Tax Identity Theft Part VI: Protecting Your Personal Information Online

As the threat of identify theft continues to grow, it’s important to take appropriate steps to keep your personal information secure. This includes Social Security numbers, credit card numbers, and bank or utility account numbers which can all be used to steal money or open new accounts in your name. Every time you’re asked for your personal information think about whether you can really trust the request. In an effort to steal your information, scammers will do everything they can to appear trustworthy. Here are some best practices you can follow to protect your tax and financial information:

Give personal information over encrypted websites only.

If you’re shopping or banking online, stick to sites that use encryption to protect your information as it travels from your computer to their server. To determine if a website is encrypted, look for “https” at the beginning of the web address (the “s” is for secure). Some websites use encryption only on the sign-in page, but if any part of your session isn’t encrypted, the entire account and your financial information could be vulnerable. Look for https on every page of the site you’re on, not just where you sign in.

Protect your passwords.

The longer the password, the tougher it is to crack.  Use at least 10 characters; 12 is ideal for most home users. Mix letters, numbers and special characters. Try to be unpredictable – don’t use your name, birthdate or common words. Don’t use the same password for many accounts.  If it’s stolen from you – or from one of the companies with which you do business – it can be used to take over all your accounts. Don’t share passwords on the phone, in texts or by email.  Legitimate companies will not send you messages asking for your password.  If you get such a message, it’s probably a scam. Keep your passwords in a secure place, out of plain sight.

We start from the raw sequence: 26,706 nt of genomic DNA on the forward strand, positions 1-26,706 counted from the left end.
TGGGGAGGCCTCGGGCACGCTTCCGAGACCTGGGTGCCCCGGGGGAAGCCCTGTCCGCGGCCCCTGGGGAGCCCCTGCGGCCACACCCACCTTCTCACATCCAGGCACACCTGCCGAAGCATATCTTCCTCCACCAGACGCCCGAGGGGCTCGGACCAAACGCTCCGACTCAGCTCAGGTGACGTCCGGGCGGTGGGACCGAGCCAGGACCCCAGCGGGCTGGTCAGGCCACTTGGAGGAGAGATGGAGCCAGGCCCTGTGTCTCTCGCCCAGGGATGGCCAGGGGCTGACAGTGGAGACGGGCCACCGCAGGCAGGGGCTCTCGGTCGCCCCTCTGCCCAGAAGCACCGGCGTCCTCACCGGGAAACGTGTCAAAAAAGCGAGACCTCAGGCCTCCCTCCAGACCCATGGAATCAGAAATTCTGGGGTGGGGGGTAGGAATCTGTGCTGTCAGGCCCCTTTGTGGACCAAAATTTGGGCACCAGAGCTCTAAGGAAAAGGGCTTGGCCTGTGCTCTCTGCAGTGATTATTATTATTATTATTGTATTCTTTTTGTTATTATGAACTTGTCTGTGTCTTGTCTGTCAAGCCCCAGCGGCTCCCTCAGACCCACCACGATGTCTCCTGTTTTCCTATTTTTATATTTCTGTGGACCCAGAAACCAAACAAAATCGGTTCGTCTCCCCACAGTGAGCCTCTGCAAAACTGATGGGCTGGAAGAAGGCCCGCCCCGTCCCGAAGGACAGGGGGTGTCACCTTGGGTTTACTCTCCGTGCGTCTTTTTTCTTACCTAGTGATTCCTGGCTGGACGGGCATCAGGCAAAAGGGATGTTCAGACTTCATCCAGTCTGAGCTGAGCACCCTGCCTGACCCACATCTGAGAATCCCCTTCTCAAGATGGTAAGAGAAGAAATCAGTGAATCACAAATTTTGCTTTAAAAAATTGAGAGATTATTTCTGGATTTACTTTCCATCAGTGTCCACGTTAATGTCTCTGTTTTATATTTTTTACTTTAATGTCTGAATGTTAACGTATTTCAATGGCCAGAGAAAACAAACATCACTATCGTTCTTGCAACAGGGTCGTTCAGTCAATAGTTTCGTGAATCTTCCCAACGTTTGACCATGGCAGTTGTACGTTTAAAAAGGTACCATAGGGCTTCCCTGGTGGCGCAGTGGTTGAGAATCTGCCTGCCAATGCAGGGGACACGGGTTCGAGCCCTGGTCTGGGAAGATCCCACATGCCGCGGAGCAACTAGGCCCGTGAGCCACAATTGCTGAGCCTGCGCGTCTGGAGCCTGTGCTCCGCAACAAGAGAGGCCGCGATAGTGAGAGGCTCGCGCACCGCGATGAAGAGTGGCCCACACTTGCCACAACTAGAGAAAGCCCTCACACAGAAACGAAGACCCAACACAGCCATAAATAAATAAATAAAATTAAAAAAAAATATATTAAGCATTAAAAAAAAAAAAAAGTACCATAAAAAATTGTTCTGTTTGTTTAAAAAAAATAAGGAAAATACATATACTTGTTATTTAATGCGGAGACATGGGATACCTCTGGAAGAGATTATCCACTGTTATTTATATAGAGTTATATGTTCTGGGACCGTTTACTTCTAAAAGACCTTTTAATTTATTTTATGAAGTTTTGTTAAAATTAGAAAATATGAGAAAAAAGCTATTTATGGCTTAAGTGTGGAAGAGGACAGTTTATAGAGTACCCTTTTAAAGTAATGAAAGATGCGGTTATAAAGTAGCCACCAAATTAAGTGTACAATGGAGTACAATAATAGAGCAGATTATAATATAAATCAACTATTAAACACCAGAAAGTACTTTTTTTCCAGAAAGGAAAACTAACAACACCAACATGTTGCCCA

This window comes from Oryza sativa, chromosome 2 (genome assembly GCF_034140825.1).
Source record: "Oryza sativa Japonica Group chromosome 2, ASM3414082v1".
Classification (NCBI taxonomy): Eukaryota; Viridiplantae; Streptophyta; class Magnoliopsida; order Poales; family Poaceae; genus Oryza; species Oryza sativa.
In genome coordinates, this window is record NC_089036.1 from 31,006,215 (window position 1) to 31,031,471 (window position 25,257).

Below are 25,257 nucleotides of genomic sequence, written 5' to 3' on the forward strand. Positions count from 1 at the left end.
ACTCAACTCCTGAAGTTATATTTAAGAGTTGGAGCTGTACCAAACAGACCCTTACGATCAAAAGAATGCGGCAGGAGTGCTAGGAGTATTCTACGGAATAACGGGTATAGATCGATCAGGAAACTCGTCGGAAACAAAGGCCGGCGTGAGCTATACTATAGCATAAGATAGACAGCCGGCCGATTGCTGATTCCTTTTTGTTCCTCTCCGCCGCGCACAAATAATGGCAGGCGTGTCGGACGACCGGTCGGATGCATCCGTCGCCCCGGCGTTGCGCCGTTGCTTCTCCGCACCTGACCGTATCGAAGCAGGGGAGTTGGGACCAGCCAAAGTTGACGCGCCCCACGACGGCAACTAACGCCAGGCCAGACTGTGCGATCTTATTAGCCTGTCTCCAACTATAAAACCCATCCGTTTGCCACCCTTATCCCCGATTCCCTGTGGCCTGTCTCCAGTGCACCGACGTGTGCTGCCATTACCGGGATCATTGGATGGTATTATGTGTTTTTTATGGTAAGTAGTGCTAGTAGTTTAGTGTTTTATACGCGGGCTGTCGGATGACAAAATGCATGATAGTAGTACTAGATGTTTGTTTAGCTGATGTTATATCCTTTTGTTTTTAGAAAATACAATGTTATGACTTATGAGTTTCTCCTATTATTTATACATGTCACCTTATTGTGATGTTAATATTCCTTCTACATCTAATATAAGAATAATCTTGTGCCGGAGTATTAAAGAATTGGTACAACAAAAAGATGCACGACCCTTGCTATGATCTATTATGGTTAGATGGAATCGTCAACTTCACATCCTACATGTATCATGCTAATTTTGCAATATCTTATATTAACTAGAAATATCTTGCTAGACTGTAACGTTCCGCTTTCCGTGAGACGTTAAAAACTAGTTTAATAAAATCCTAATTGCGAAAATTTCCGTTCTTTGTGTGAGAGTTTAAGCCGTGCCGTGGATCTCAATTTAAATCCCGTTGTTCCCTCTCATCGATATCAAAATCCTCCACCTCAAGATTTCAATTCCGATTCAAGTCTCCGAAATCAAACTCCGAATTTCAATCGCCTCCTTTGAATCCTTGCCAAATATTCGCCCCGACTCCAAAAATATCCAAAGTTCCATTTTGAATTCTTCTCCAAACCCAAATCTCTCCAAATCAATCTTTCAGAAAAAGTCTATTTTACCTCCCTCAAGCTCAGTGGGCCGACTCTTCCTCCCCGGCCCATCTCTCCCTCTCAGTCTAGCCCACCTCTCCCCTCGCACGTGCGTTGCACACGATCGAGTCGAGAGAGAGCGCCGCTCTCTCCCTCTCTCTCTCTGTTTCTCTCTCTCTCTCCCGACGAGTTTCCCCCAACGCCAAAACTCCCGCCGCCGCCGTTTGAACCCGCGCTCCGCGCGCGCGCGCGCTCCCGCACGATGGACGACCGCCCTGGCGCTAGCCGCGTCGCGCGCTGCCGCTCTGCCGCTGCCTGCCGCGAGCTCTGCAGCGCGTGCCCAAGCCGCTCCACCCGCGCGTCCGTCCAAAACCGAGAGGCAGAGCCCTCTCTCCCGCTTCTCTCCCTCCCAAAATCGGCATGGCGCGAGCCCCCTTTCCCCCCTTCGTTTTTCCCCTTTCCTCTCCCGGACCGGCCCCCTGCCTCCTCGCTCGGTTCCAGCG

Don’t assume ads or emails are from reputable companies.

Check out companies to find out if they are legitimate. When you’re online, a little research can save you a lot of money and reduce your security risk. If you see an ad or an offer that looks too good, take a moment to check out the company behind it. Type the company or product name into your favorite search engine with terms like “review,” “complaint” or “scam.” If you find bad reviews, you’ll have to decide if the offer is worth the risk. If you can’t find contact information for the company, take your business and your financial information elsewhere. The fact that a site features an ad for another site doesn’t mean that it endorses the advertised site, or is even familiar with it.

Don’t overshare on social media.

Do a web search of your name and review the results. Most likely, they will turn up your past addresses, the names of people living in the household as well social media accounts and your photographs. All of these items are valuable to identity thieves. Even a social media post boasting of a new car can help thieves bypass security verification questions that depend on financial data that only you should know. Think before you post!

Back up your files.

No system is completely secure. Copy important files and your federal and state tax returns onto a removable disc or a back-up drive, and store it in a safe place. If your computer is compromised, you’ll still have access to your files.

Save your tax returns and records.

Your federal and state tax forms are important financial documents you may need for many reasons, ranging from home mortgages to college financial applications. Print out copies and keep them in a safe place. Make an electronic copy in a safe spot as well. These steps also can help you more easily prepare next year’s tax return. If you store sensitive tax and financial records on your computer, use a file encryption program to add an additional layer of security should your computer be compromised.

For additional information about Tax Identify Theft, please visit www.irs.gov/identitytheft or contact one of our licensed tax professionals at (323) 257-5762.